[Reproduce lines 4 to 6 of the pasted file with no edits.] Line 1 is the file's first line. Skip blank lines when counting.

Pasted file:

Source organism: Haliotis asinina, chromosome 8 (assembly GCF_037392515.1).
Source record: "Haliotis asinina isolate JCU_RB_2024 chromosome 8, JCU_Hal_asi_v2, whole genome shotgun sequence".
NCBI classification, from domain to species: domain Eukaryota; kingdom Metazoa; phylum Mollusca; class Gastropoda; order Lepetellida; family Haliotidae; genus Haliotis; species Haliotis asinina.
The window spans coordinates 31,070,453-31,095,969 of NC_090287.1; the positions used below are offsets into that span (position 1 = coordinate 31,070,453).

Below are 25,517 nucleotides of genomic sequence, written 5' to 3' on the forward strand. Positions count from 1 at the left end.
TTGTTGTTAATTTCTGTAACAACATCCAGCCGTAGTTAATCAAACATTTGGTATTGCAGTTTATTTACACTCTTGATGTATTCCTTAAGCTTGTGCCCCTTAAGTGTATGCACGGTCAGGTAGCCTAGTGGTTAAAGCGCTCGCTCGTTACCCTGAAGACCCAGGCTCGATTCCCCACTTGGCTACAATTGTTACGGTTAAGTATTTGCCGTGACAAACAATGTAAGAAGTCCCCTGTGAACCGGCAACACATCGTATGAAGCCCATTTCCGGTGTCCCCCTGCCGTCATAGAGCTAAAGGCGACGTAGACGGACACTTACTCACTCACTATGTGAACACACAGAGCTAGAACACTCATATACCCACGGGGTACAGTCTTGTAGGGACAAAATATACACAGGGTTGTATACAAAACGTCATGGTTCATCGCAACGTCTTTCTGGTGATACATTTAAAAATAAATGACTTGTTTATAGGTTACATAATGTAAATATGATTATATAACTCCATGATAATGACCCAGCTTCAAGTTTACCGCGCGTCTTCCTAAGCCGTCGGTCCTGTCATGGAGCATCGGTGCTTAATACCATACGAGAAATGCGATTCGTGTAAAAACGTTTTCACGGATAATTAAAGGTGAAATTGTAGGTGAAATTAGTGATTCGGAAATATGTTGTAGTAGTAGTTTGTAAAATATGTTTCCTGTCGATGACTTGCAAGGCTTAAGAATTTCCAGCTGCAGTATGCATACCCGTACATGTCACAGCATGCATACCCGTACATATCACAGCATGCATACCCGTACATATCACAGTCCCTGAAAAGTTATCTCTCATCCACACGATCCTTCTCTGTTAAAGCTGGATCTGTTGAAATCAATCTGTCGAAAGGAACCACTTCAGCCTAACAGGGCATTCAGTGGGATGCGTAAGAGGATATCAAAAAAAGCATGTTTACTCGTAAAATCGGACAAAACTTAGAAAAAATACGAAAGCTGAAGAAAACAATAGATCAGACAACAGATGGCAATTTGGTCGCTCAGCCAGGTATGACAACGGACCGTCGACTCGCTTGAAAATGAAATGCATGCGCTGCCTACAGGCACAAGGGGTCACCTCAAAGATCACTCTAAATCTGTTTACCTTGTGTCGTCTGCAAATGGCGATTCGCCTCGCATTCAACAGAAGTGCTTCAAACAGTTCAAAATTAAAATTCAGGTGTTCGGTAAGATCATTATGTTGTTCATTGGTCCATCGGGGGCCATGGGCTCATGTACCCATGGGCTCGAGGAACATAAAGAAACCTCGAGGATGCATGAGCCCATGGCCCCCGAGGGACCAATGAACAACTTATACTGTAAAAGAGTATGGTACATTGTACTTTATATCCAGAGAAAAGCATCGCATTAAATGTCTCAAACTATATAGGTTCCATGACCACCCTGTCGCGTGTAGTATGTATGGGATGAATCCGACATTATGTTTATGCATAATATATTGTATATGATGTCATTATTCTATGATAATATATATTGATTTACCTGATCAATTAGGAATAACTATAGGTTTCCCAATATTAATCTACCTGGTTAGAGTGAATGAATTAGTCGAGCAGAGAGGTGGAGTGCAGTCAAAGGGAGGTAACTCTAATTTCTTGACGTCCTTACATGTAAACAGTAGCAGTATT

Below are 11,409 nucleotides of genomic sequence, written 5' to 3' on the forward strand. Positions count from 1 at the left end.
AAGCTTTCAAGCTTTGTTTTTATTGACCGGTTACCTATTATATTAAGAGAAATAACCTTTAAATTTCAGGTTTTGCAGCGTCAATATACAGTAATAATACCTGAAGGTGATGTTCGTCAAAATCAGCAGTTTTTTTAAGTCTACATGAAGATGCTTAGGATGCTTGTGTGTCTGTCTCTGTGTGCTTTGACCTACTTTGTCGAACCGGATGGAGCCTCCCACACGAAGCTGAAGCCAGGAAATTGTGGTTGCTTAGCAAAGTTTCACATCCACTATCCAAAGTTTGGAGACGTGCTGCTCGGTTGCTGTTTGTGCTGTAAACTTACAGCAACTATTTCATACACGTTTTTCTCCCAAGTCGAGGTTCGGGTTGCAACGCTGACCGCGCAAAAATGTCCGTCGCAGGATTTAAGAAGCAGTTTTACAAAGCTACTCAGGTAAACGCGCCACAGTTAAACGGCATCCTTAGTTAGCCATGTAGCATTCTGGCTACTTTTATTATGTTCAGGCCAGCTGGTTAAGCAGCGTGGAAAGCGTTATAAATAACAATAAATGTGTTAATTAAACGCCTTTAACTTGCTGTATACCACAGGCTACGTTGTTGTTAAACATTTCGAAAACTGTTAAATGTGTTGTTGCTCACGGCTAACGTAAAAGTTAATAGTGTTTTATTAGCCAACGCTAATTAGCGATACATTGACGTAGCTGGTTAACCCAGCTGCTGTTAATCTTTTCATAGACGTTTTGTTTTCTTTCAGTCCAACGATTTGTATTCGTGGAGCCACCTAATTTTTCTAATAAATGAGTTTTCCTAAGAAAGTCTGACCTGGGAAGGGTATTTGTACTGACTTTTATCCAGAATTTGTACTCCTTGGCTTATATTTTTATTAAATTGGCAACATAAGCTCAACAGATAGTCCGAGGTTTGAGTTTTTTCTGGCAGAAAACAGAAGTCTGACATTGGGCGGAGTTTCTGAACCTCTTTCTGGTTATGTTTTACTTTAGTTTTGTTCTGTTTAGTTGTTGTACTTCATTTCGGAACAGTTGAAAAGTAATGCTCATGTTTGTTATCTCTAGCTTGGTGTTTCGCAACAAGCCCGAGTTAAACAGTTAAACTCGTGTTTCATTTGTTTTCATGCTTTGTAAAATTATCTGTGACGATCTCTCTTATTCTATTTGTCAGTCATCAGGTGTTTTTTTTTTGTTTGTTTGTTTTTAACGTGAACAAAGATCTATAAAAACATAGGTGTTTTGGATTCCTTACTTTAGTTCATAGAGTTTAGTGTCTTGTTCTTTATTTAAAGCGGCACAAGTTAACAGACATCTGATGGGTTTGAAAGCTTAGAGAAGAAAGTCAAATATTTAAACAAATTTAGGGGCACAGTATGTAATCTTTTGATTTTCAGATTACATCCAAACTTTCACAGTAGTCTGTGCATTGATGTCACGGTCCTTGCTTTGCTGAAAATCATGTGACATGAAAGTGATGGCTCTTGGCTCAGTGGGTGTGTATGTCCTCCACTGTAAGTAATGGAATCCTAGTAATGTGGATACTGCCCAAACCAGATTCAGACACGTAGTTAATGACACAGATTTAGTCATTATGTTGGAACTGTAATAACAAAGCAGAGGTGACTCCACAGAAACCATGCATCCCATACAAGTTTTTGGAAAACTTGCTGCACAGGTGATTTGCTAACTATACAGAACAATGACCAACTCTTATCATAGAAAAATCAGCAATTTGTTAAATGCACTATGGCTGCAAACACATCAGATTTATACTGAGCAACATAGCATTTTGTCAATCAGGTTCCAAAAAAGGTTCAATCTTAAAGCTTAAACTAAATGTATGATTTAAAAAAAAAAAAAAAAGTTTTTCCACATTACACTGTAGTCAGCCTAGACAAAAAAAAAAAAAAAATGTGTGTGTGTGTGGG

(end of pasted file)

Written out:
The window spans coordinates 31,070,453-31,095,969 of NC_090287.1; the positions used below are offsets into that span (position 1 = coordinate 31,070,453).

Below are 25,517 nucleotides of genomic sequence, written 5' to 3' on the forward strand. Positions count from 1 at the left end.
TTGTTGTTAATTTCTGTAACAACATCCAGCCGTAGTTAATCAAACATTTGGTATTGCAGTTTATTTACACTCTTGATGTATTCCTTAAGCTTGTGCCCCTTAAGTGTATGCACGGTCAGGTAGCCTAGTGGTTAAAGCGCTCGCTCGTTACCCTGAAGACCCAGGCTCGATTCCCCACTTGGCTACAATTGTTACGGTTAAGTATTTGCCGTGACAAACAATGTAAGAAGTCCCCTGTGAACCGGCAACACATCGTATGAAGCCCATTTCCGGTGTCCCCCTGCCGTCATAGAGCTAAAGGCGACGTAGACGGACACTTACTCACTCACTATGTGAACACACAGAGCTAGAACACTCATATACCCACGGGGTACAGTCTTGTAGGGACAAAATATACACAGGGTTGTATACAAAACGTCATGGTTCATCGCAACGTCTTTCTGGTGATACATTTAAAAATAAATGACTTGTTTATAGGTTACATAATGTAAATATGATTATATAACTCCATGATAATGACCCAGCTTCAAGTTTACCGCGCGTCTTCCTAAGCCGTCGGTCCTGTCATGGAGCATCGGTGCTTAATACCATACGAGAAATGCGATTCGTGTAAAAACGTTTTCACGGATAATTAAAGGTGAAATTGTAGGTGAAATTAGTGATTCGGAAATATGTTGTAGTAGTAGTTTGTAAAATATGTTTCCTGTCGATGACTTGCAAGGCTTAAGAATTTCCAGCTGCAGTATGCATACCCGTACATGTCACAGCATGCATACCCGTACATATCACAGCATGCATACCCGTACATATCACAGTCCCTGAAAAGTTATCTCTCATCCACACGATCCTTCTCTGTTAAAGCTGGATCTGTTGAAATCAATCTGTCGAAAGGAACCACTTCAGCCTAACAGGGCATTCAGTGGGATGCGTAAGAGGATATCAAAAAAAGCATGTTTACTCGTAAAATCGGACAAAACTTAGAAAAAATACGAAAGCTGAAGAAAACAATAGATCAGACAACAGATGGCAATTTGGTCGCTCAGCCAGGTATGACAACGGACCGTCGACTCGCTTGAAAATGAAATGCATGCGCTGCCTACAGGCACAAGGGGTCACCTCAAAGATCACTCTAAATCTGTTTACCTTGTGTCGTCTGCAAATGGCGATTCGCCTCGCATTCAACAGAAGTGCTTCAAACAGTTCAAAATTAAAATTCAGGTGTTCGGTAAGATCATTATGTTGTTCATTGGTCCATCGGGGGCCATGGGCTCATGTACCCATGGGCTCGAGGAACATAAAGAAACCTCGAGGATGCATGAGCCCATGGCCCCCGAGGGACCAATGAACAACTTATACTGTAAAAGAGTATGGTACATTGTACTTTATATCCAGAGAAAAGCATCGCATTAAATGTCTCAAACTATATAGGTTCCATGACCACCCTGTCGCGTGTAGTATGTATGGGATGAATCCGACATTATGTTTATGCATAATATATTGTATATGATGTCATTATTCTATGATAATATATATTGATTTACCTGATCAATTAGGAATAACTATAGGTTTCCCAATATTAATCTACCTGGTTAGAGTGAATGAATTAGTCGAGCAGAGAGGTGGAGTGCAGTCAAAGGGAGGTAACTCTAATTTCTTGACGTCCTTACATGTAAACAGTAGCAGTATT